BERKELEY HEIGHTS, NJ - I am very ready for spring and all the produce that goes along with it. This hearty side dish really serves as a transitional dish using vegetables and preparations usually associated with colder months tossed in a sauce and served cold as you would any hearty salad during the warmer months. Hopefully you will find this dish refreshing yet filling with hints of warmer weather food that will be upon us very soon.
3-4 Pounds small roasting potatoes
1 Bulb fennel, thinly sliced
½ Onion, very thinly sliced
1 Cup coarsely chopped parsley
1 Cup vegetable or neutral tasting oil (I used grapeseed)
¼ Cup olive oil, plus more
1 Teaspoon dried tarragon
1 Tablespoon capers
2 Tablespoons sweet pickles, diced
1 Clove garlic, diced
1 Shallot, diced
3 Tablespoons Dijon mustard
2 Tablespoons whole grain Dijon mustard
2 Very fresh egg yolks
Preheat your oven to 375 degrees.
Make the Mayonnaise:
- Using a food processor, place both Dijon mustards, the garlic clove, half the diced shallot, egg yolks, and dried tarragon in the processor bowl and pulse into all ingredients are incorporated and begin to look smooth.
- Measure out the oil in a measuring cup with a lip. Turn the food processor back on and drip by drip, very slowly add the oil to the food processor. In the beginning it’s really important to add the oil slowly or it will not emulsify and the mayonnaise will not come together (very frustrating when that happens!).
- As you slowly begin to emulsify the mayonnaise, you can start adding the oil a little faster than before though it is still important to go slowly. Slowly add all the oil until the mayonnaise is thick. Turn off the machine.
- Add the remainder of the diced shallot, the capers, and the dill pickles. Pulse two or three more times to incorporate.
- Add a bit of salt and freshly ground pepper. Taste and adjust seasoning. Then refrigerate while you prepare the remainder of the dish.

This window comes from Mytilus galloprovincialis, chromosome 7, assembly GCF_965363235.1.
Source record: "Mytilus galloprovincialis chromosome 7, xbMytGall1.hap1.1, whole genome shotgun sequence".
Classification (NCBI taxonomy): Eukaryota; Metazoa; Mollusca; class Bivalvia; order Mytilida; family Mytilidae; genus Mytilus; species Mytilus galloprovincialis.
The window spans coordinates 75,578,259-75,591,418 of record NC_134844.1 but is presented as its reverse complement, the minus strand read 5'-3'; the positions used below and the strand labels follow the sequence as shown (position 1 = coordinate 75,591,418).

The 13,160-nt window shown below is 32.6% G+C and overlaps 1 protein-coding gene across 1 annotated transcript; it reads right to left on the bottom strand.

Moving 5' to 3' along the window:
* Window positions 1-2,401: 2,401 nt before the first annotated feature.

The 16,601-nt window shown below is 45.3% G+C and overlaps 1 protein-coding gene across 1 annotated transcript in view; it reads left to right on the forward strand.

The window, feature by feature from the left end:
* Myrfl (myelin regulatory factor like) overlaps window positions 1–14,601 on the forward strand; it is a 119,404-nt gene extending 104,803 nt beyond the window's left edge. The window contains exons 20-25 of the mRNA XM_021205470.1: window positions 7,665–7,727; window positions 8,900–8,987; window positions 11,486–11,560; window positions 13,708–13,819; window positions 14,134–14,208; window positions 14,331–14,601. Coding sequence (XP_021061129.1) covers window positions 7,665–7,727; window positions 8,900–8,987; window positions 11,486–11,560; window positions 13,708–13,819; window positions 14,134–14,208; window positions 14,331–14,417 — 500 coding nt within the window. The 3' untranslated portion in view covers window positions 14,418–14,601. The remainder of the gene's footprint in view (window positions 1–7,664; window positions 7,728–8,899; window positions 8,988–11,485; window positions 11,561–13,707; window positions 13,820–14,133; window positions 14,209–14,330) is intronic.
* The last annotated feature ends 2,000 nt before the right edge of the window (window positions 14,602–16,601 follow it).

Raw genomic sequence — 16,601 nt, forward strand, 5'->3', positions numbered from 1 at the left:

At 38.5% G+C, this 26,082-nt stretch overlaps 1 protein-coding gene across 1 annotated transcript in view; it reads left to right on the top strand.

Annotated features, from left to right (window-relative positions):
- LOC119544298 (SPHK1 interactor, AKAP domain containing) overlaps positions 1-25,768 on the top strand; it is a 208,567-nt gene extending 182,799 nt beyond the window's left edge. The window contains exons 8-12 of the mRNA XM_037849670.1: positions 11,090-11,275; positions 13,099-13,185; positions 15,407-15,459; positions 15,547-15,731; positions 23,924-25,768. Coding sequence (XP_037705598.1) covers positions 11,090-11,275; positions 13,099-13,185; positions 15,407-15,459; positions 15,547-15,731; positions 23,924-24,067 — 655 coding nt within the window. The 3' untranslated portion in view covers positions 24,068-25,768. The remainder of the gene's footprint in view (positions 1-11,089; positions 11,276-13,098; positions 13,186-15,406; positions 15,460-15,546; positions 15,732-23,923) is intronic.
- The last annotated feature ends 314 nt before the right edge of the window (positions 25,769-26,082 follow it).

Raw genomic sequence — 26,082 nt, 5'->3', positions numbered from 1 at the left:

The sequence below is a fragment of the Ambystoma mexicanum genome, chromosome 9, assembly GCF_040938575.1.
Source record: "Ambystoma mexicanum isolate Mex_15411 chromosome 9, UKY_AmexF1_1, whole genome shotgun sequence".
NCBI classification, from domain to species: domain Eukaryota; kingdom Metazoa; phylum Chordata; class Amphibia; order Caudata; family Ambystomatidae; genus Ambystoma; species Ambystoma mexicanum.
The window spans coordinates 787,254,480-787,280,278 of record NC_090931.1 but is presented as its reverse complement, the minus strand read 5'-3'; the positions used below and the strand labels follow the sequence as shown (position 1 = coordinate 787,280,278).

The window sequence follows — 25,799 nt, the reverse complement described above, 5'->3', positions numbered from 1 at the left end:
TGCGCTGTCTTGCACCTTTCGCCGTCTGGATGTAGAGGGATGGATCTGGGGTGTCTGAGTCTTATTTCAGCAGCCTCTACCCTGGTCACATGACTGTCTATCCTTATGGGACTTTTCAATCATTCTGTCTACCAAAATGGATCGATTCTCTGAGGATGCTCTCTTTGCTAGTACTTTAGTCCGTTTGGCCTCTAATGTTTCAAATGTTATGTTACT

Make the Potatoes and Fennel:
- Cut the small potatoes in half and place in a large bowl. Drizzle a bit of olive oil over the top. Add some salt and fresh cracked pepper to the bowl and toss to coat.
- Place the potatoes on a roasting sheet and roast for 25 minutes. At that point, check the potatoes to see if they are browned on the bottom yet. If so, flip them over. If not, cook another 10 minutes and check again. Roast them until they are nicely browned and once, browned, flip them over and cook another 10-15 minutes until completely cooked.
- While the potatoes are roasting, use a mandolin or a very sharp knife and slice the fennel as thinly as you can. Place sliced fennel in a bowl and drizzle a bit of olive oil over them and add a pinch of salt.
- Thinly slice the onion half and add to the fennel. Toss everything together to coat.
- Once the potatoes are browned and roasted, remove from oven and allow to cool slightly.
- Once cool, add the potatoes to the fennel and onion. Add 4 or 5 Tablespoons of the mayonnaise and toss, coating all the vegetables. If you feel you need to add more, please do so to taste.
- Once that is done, add the coarsely chopped parsley and toss again.
- Place in the refrigerator and allow to cool.
Serve while cool or cold. I made a roasted chicken and a salad to pair with this dish but it will really go well with any meal where traditional potato salad or a potato side dish is served.
Craig Thiebaud of Berkeley Heights is a Diplomat of Classic Culinary Arts at the International Culinary Center (formerly The French Culinary Institute) located in SOHO in New York City. After extensive training in the Art of French cooking and professional food preparation in general, he brings his knowledge of food and passion for cooking to us by sharing culinary techniques and creating recipes that mainly use local, seasonal ingredients and can be easily recreated in the home kitchen. Good, wholesome meals for the family can be created quickly with planning, using the best techniques with the best ingredients that are both affordable and available. Let's get back into the kitchen together!
The opinions expressed herein are the writer's alone, and do not reflect the opinions of TAPinto.net or anyone who works for TAPinto.net. TAPinto.net is not responsible for the accuracy of any of the information supplied by the writer.